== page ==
A Corofin man caught red handed delivering a kilo of cannabis herb valued at €12,000 was sentenced to 18 months in jail at Galway Circuit Criminal Court this week.
The court heard Niall McDonagh had agreed to deliver the drugs into Galway city for a payment of up to €200, that it had been the first time he had been involved in such an activity, and that he would not reveal to gardai the identity of those who had given him the drugs because he had been “in fear”.
Before sentencing Judge Raymond Groarke acknowledged that the 25-year-old was an intelligent, hard-working, man from a decent family, but that he had become greedy when offered “soft money”. He added that sentencing could not be avoided as there must be a deterrent and the judge must support the hundreds who bravely stand up to drug big shots and say ‘no’.
McDonagh with an address at 12 Myles Park, Corofin, Tuam, pleaded guilty to posession of cannabis with the intention to sell or otherwise supply to others at Tuam Road on January 28, 2010.
Garda Noel McNulty gave evidence that McDonagh’s vehicle, a white transit van, had been stopped on the Tuam Road and a search was conducted under the Misuse of Drugs Act. As a result cannabis was seized and McDonagh was arrested and brought to Galway Garda Station where he made a full admission. Garda McNulty said the drugs which were contained in a clear plastic bag had been a kilo of compacted cannabis herb, about three/four square shoe boxes in size, and valued at approximately €12,000. He added that when stopped the drugs had been on clear view on the passenger seat beside McDonagh.
When questioned by gardai McDonagh said he had been short of money, and he had been asked to deliver the drugs to the city centre. Garda McNulty further explained that McDonagh did not reveal from whom he got the drugs, and he accepted this was because McDonagh had been “in fear”. The court further heard that McDonagh had been living in Claregalway at the time of the offence but that he has now moved back to the family home and works as a full-time courier and has no previous convictions.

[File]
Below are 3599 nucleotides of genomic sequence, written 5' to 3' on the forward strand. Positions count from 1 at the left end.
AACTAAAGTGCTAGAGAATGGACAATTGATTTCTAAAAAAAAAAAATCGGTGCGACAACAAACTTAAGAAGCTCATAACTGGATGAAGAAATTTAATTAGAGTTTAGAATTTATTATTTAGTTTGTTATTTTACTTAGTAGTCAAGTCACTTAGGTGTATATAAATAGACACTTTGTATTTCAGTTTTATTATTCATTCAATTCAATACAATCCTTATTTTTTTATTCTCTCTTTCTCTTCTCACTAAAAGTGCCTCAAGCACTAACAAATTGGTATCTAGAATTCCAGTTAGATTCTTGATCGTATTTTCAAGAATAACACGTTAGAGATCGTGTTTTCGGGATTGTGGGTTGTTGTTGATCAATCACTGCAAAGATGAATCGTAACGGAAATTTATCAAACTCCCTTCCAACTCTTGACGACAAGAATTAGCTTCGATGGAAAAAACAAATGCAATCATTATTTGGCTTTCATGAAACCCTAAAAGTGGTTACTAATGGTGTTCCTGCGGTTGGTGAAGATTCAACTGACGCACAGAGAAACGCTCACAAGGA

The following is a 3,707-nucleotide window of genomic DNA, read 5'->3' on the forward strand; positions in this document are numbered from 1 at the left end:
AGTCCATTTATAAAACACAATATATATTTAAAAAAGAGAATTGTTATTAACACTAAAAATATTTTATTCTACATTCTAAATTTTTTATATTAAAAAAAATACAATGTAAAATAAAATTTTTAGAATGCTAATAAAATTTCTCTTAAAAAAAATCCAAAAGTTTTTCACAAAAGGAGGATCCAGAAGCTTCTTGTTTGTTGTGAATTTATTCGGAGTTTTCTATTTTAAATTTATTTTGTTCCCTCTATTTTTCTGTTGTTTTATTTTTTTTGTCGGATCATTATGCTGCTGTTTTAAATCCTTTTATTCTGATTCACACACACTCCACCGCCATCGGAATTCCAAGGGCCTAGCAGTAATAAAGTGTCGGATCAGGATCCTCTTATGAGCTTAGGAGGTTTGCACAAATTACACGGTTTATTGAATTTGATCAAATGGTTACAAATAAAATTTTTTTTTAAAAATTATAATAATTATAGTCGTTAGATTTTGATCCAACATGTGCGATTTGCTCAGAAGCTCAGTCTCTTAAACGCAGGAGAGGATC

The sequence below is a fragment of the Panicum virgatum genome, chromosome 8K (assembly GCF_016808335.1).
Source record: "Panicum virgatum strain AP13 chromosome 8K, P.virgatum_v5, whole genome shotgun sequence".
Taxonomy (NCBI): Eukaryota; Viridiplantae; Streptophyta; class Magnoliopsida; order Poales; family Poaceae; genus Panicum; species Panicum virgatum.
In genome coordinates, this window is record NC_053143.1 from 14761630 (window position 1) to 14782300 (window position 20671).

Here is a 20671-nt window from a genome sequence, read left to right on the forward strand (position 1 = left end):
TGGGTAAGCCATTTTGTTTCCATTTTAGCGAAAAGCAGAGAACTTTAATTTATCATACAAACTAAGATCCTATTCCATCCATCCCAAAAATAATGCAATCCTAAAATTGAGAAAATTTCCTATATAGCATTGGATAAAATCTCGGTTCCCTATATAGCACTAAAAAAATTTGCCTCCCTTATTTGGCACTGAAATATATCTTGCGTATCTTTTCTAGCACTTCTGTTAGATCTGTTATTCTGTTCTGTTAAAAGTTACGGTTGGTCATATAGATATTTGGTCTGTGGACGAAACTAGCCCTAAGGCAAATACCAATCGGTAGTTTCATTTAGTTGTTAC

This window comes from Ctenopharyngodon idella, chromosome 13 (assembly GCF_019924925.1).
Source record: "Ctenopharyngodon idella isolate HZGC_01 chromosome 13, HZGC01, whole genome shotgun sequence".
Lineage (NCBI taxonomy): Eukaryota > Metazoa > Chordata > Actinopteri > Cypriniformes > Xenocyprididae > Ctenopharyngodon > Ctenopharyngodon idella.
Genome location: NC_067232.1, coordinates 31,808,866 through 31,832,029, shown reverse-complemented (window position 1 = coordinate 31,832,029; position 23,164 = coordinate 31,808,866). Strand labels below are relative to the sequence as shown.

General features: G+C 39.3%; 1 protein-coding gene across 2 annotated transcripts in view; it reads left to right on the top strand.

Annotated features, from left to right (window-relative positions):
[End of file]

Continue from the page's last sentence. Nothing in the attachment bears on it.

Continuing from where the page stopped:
“He would not be known to us. He had a small cocaine problem and would have smoked cannabis... I have carried out enquiries and he is nowhere involved in the drug trade,” said Garda McNulty.
“How was he involved in this trade?” Asked Judge Groarke to which Garda McNulty replied: “It’s my opinion this would have happened not more than twice, if that at all. He was to get between €100 to €200 for it.”
Defence barrister Geri Silke BL said that her client admitted to gardai that this incident was the first he had been involved in and he pleaded at the earliest opportunity. She said McDonagh, who is now drug free after receiving addiction counselling, had struggled with family difficulties and took the wrong choices but now, helped by the support from his family, has managed to stay away from negative influences and addressed the issues which caused him to offend.
“He knows he made the wrong choices, he is a young man who has tried to get his life back together,” said Ms Silke.
After considering the evidence, Judge Groarke commented that the charge of a controlled drug for sale or supply is “one of the most serious offence known to Irish law” and it can bring with it a term of up to life imprisonment. He explained the reason this offence is treated so seriously is because of the “degree of damage, upheaval, and ruination” drugs cause in people’s lives.
“You were found in posession of controlled drugs to the value of €12,000, if you had a further small piece, a 10th of kilo more, you would face a 10 year sentence minimum... In the most extraordinary of circumstances when your car was stopped the drugs were plainly to be seen... you were caught red handed,” he said. Judge Groarke further noted that unlike other offenders McDonagh did not have the excuse of drug addiction but that he was simply “greedy”. “There was soft money and that was the motivating factor... You have done everything in your power to deal with your problems, you do not use drugs, you moved back to the family home to distance yourself from detrimental influences of your peers. I accept you are remorseful.”
Before imposing the 18 months on McDonagh, Judge Groarke said: “There has to be a sentence which holds a value to deter you and others from committing this crime. Every single day out there people are running drugs, and there are big shots living off the pain of others and using people like you. However, there are hundreds of people out there who say ‘no, I won’t’. They are the people I have to support, those who have the backbone to stand up and say no. I want them to know they made the right choice.”